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Yup, the flaws in the much thrown about "negative savings rate" have been discussed in this forum, it's definitely not as black and white as press headlines make it seem.

That said it is always interesting thinking about what behavior of your neighbors is advantageous to you financially. We do/don't want them to save, or spend, or work until they are 80, or be able to hang onto that house, etc.

I have one middle-aged female neighbor who is distinctly past any semblance of MILF stage yet doesn't realize, my only hope there is a new wardrobe for her.
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Old 06-07-2009, 09:00 AM   #11
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Savings don't hurt the economy, abrupt (collective) changes in savings and spending do. Whatever damage increased savings has caused in this economy have pretty much had their impact. So I hope Americans will start/continue saving 5-10% of their incomes --- but I'm not betting on it.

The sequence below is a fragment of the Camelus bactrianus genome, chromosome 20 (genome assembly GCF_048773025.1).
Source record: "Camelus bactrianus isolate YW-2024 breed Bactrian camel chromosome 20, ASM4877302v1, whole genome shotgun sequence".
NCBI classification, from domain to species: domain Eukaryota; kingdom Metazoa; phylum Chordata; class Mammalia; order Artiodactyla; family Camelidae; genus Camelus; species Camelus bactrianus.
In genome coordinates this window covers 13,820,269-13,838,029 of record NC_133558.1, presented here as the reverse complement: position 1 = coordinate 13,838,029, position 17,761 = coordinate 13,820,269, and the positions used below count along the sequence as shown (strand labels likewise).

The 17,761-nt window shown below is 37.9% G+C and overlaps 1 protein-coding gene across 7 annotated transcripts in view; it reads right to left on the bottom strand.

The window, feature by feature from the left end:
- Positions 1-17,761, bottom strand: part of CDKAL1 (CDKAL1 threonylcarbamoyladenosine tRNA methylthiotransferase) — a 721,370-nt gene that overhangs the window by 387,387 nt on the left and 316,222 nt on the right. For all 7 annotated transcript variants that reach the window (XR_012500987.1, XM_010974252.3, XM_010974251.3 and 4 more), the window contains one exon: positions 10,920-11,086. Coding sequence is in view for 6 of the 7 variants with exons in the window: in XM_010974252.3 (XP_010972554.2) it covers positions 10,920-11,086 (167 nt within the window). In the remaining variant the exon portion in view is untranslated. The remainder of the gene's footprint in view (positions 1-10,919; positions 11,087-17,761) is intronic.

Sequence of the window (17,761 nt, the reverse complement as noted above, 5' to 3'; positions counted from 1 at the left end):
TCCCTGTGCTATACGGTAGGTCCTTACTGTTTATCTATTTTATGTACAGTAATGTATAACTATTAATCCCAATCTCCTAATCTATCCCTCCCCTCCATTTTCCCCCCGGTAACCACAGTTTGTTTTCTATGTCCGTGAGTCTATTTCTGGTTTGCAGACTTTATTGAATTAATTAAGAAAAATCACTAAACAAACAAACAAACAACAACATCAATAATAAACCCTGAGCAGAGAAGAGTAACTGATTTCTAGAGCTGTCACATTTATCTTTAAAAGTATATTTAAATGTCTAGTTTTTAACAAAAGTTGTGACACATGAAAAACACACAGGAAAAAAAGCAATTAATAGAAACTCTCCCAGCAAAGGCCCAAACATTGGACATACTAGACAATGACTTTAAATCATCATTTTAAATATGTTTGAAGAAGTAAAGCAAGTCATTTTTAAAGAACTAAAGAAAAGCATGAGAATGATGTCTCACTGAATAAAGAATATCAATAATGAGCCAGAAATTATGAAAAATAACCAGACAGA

Yes. It's not the fact that we're saving that's killing the economy per se; it's the drastic, sudden and (in our lifetimes) unprecedented shift in the savings rate. Velocity of money is a very relevant indicator in that sense. A quick shift of 6% in the savings rate (from -1% to +5%) may not seem like much, but on the margins it has a huge impact on the economy in the short term.

In any event, whether it is a permanent shift in mindset or not -- and it was for many who lived through the 1930s, though I'm not saying we're anywhere near there -- either we have a long-term healthier economic position, or we're setting ourselves up for another consumption boom in the future when people start feeling more confident about their jobs and their finances again.
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"Hey, for every ten dollars, that's another hour that I have to be in the work place. That's an hour of my life. And my life is a very finite thing. I have only 'x' number of hours left before I'm dead. So how do I want to use these hours of my life? Do I want to use them just spending it on more crap and more stuff, or do I want to start getting a handle on it and using my life more intelligently?" -- Joe Dominguez (1938 - 1997)

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Old 06-07-2009, 10:51 AM   #12
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According to this article (and savings rate statistics), I am a complete spendthrift. I "spend" a lot of money on stocks, bonds and real estate, but I "save" virtually nothing. I guess I'm doomed.